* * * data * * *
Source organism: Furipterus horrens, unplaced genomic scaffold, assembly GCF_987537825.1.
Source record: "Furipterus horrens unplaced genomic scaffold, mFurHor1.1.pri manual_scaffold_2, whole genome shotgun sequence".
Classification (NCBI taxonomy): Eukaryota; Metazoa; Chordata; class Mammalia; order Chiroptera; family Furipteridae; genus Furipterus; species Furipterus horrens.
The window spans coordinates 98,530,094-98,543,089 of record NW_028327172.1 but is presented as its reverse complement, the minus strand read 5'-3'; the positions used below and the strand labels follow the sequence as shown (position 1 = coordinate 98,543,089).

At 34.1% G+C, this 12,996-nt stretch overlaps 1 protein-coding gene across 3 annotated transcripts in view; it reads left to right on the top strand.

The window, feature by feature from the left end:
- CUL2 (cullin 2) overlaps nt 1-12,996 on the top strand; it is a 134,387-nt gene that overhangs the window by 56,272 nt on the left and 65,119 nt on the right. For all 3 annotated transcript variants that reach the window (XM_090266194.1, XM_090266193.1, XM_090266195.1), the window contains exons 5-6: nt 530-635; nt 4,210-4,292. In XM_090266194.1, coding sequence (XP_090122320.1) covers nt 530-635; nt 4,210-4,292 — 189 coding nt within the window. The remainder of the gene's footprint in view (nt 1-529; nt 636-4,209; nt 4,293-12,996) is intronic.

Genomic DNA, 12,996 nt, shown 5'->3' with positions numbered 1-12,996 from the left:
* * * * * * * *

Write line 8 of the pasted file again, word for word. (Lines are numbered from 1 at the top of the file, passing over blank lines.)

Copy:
Genomic DNA, 12,996 nt, shown 5'->3' with positions numbered 1-12,996 from the left: